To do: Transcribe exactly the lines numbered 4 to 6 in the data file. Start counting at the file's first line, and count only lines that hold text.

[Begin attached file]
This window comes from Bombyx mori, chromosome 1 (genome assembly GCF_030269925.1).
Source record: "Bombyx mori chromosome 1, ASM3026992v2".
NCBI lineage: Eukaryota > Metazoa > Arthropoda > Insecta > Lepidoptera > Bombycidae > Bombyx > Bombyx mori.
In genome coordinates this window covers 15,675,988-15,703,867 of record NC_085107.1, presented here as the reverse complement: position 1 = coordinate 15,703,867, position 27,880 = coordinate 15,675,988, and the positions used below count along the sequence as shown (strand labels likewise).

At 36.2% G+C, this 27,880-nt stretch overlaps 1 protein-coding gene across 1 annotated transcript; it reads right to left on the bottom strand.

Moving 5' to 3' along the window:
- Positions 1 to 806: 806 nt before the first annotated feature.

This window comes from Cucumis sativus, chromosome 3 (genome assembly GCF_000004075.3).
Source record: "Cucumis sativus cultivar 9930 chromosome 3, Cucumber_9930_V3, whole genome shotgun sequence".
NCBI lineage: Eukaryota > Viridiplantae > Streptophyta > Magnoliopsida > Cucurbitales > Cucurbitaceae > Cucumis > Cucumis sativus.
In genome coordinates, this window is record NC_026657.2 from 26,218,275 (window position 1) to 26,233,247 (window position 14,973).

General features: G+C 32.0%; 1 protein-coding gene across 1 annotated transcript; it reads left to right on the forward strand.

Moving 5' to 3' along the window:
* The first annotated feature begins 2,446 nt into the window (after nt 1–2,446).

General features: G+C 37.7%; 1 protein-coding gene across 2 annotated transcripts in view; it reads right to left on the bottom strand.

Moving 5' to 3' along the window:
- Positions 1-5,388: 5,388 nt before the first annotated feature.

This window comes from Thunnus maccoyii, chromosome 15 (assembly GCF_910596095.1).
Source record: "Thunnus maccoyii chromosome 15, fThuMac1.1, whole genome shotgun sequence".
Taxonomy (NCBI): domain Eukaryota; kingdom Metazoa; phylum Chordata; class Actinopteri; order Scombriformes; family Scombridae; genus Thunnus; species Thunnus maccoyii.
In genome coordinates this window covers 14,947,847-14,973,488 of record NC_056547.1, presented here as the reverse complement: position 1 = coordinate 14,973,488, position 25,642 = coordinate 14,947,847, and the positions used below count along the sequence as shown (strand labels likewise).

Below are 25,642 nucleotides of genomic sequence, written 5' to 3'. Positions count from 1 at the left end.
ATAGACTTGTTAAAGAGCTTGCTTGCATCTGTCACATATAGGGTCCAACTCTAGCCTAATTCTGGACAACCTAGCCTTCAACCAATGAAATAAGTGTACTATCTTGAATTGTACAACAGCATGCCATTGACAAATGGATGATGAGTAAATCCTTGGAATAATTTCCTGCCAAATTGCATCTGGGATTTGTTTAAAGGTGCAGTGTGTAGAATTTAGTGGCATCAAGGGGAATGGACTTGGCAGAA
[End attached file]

In genome coordinates this window covers 15,675,988-15,703,867 of record NC_085107.1, presented here as the reverse complement: position 1 = coordinate 15,703,867, position 27,880 = coordinate 15,675,988, and the positions used below count along the sequence as shown (strand labels likewise).

At 36.2% G+C, this 27,880-nt stretch overlaps 1 protein-coding gene across 1 annotated transcript; it reads right to left on the bottom strand.

Moving 5' to 3' along the window: